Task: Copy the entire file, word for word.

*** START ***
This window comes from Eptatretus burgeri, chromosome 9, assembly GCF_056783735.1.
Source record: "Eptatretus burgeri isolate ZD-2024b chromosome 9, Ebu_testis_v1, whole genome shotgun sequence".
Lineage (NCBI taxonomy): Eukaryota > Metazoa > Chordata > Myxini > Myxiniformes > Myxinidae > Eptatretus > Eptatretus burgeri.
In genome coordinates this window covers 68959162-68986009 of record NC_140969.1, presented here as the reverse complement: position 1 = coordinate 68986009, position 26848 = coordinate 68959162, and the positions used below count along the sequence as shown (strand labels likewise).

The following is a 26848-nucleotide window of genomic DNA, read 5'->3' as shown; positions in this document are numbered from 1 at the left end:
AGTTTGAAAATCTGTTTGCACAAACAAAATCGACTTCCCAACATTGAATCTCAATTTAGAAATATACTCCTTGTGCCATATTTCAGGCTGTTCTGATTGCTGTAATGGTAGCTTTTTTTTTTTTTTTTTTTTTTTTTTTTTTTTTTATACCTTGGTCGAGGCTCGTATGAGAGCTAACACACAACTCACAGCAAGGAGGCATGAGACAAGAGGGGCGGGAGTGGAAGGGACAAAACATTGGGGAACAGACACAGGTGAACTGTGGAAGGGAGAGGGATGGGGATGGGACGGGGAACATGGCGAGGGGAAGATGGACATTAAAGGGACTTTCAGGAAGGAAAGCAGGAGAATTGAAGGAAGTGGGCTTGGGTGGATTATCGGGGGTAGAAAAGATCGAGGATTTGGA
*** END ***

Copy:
This window comes from Eptatretus burgeri, chromosome 9, assembly GCF_056783735.1.
Source record: "Eptatretus burgeri isolate ZD-2024b chromosome 9, Ebu_testis_v1, whole genome shotgun sequence".
Lineage (NCBI taxonomy): Eukaryota > Metazoa > Chordata > Myxini > Myxiniformes > Myxinidae > Eptatretus > Eptatretus burgeri.
In genome coordinates this window covers 68959162-68986009 of record NC_140969.1, presented here as the reverse complement: position 1 = coordinate 68986009, position 26848 = coordinate 68959162, and the positions used below count along the sequence as shown (strand labels likewise).

The following is a 26848-nucleotide window of genomic DNA, read 5'->3' as shown; positions in this document are numbered from 1 at the left end:
AGTTTGAAAATCTGTTTGCACAAACAAAATCGACTTCCCAACATTGAATCTCAATTTAGAAATATACTCCTTGTGCCATATTTCAGGCTGTTCTGATTGCTGTAATGGTAGCTTTTTTTTTTTTTTTTTTTTTTTTTTTTTTTTTTATACCTTGGTCGAGGCTCGTATGAGAGCTAACACACAACTCACAGCAAGGAGGCATGAGACAAGAGGGGCGGGAGTGGAAGGGACAAAACATTGGGGAACAGACACAGGTGAACTGTGGAAGGGAGAGGGATGGGGATGGGACGGGGAACATGGCGAGGGGAAGATGGACATTAAAGGGACTTTCAGGAAGGAAAGCAGGAGAATTGAAGGAAGTGGGCTTGGGTGGATTATCGGGGGTAGAAAAGATCGAGGATTTGGA